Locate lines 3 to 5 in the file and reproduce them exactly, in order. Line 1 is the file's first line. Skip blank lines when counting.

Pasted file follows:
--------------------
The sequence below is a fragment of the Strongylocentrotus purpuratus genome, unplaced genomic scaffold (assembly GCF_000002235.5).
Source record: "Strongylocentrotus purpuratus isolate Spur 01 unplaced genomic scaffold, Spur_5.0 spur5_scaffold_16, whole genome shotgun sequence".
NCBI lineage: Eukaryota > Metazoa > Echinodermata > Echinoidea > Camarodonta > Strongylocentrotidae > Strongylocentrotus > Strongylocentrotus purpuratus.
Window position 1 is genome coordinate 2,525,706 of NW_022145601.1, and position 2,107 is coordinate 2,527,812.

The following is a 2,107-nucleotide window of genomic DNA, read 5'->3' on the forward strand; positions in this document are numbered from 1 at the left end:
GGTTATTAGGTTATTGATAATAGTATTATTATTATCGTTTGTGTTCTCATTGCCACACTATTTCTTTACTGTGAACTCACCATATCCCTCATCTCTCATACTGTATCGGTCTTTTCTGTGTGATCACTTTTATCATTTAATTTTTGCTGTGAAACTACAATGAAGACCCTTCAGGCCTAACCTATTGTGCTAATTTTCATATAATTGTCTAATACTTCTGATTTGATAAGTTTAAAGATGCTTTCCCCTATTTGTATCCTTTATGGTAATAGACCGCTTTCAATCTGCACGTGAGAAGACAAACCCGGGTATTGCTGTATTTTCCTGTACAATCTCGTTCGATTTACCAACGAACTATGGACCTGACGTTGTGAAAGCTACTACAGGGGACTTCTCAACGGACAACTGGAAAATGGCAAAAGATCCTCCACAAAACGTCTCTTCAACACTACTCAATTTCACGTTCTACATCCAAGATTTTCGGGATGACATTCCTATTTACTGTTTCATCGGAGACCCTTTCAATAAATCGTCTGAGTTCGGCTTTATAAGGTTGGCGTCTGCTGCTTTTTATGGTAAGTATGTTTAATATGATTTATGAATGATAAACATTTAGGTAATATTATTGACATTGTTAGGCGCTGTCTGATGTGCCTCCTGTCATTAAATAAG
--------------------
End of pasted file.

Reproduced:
NCBI lineage: Eukaryota > Metazoa > Echinodermata > Echinoidea > Camarodonta > Strongylocentrotidae > Strongylocentrotus > Strongylocentrotus purpuratus.
Window position 1 is genome coordinate 2,525,706 of NW_022145601.1, and position 2,107 is coordinate 2,527,812.

The following is a 2,107-nucleotide window of genomic DNA, read 5'->3' on the forward strand; positions in this document are numbered from 1 at the left end: